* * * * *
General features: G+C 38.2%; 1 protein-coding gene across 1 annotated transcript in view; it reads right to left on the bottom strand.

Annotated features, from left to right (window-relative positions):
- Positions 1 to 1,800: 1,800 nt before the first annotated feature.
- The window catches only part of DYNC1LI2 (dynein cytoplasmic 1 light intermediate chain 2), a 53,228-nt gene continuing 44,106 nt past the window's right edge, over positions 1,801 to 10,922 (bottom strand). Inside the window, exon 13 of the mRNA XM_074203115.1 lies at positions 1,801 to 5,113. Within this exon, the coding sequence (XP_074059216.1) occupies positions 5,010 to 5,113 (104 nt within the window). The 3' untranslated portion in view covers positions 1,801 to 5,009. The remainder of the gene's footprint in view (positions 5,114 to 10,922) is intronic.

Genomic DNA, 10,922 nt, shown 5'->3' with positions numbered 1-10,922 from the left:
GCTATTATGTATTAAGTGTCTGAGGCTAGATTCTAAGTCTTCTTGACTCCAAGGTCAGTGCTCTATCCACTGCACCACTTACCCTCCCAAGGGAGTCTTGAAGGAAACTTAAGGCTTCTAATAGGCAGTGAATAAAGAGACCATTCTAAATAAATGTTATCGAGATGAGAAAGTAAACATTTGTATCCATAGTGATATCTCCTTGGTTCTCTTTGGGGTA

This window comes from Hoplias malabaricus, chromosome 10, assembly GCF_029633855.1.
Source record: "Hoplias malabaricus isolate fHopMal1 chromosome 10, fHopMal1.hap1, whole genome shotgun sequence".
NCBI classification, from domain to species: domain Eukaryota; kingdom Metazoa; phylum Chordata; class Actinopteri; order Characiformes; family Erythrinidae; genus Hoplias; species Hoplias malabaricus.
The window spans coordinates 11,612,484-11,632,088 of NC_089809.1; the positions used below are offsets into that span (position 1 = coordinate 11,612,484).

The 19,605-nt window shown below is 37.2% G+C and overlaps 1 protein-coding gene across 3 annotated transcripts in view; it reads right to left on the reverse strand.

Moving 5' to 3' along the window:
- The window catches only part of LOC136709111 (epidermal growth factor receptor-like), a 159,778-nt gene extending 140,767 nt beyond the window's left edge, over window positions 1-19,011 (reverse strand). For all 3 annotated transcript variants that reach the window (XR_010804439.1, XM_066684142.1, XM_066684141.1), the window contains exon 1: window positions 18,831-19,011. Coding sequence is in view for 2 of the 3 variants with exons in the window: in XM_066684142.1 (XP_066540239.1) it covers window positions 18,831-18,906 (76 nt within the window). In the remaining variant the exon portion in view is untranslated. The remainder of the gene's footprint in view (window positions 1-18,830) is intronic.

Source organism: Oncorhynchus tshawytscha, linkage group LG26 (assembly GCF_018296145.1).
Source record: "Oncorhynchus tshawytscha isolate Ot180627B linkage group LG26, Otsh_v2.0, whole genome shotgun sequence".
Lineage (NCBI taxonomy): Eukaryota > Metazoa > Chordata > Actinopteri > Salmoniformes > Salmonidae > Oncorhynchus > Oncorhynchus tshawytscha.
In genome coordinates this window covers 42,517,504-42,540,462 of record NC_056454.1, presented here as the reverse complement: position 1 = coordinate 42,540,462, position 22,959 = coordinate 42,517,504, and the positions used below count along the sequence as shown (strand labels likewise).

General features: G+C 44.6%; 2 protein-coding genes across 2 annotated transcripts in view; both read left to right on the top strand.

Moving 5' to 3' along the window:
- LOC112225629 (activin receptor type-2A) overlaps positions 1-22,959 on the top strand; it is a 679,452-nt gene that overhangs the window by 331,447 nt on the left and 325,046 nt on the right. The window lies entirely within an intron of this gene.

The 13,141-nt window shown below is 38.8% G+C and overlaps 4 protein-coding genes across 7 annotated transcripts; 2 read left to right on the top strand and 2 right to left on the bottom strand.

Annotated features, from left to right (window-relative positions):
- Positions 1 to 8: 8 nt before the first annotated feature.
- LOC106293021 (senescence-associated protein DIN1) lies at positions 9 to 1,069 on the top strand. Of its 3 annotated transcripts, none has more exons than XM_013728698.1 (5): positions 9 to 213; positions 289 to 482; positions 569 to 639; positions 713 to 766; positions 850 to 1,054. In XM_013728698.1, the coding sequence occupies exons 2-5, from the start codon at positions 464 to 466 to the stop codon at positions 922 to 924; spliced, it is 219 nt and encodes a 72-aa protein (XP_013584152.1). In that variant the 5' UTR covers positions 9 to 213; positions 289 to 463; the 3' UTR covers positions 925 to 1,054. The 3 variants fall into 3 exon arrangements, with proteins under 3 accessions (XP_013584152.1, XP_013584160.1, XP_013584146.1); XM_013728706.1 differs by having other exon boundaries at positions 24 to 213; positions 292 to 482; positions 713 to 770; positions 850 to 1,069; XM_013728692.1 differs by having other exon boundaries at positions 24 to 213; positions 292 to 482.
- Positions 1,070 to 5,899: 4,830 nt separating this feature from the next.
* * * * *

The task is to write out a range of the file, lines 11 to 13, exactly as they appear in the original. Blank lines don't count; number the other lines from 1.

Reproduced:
The 19,605-nt window shown below is 37.2% G+C and overlaps 1 protein-coding gene across 3 annotated transcripts in view; it reads right to left on the reverse strand.

Moving 5' to 3' along the window:
- The window catches only part of LOC136709111 (epidermal growth factor receptor-like), a 159,778-nt gene extending 140,767 nt beyond the window's left edge, over window positions 1-19,011 (reverse strand). For all 3 annotated transcript variants that reach the window (XR_010804439.1, XM_066684142.1, XM_066684141.1), the window contains exon 1: window positions 18,831-19,011. Coding sequence is in view for 2 of the 3 variants with exons in the window: in XM_066684142.1 (XP_066540239.1) it covers window positions 18,831-18,906 (76 nt within the window). In the remaining variant the exon portion in view is untranslated. The remainder of the gene's footprint in view (window positions 1-18,830) is intronic.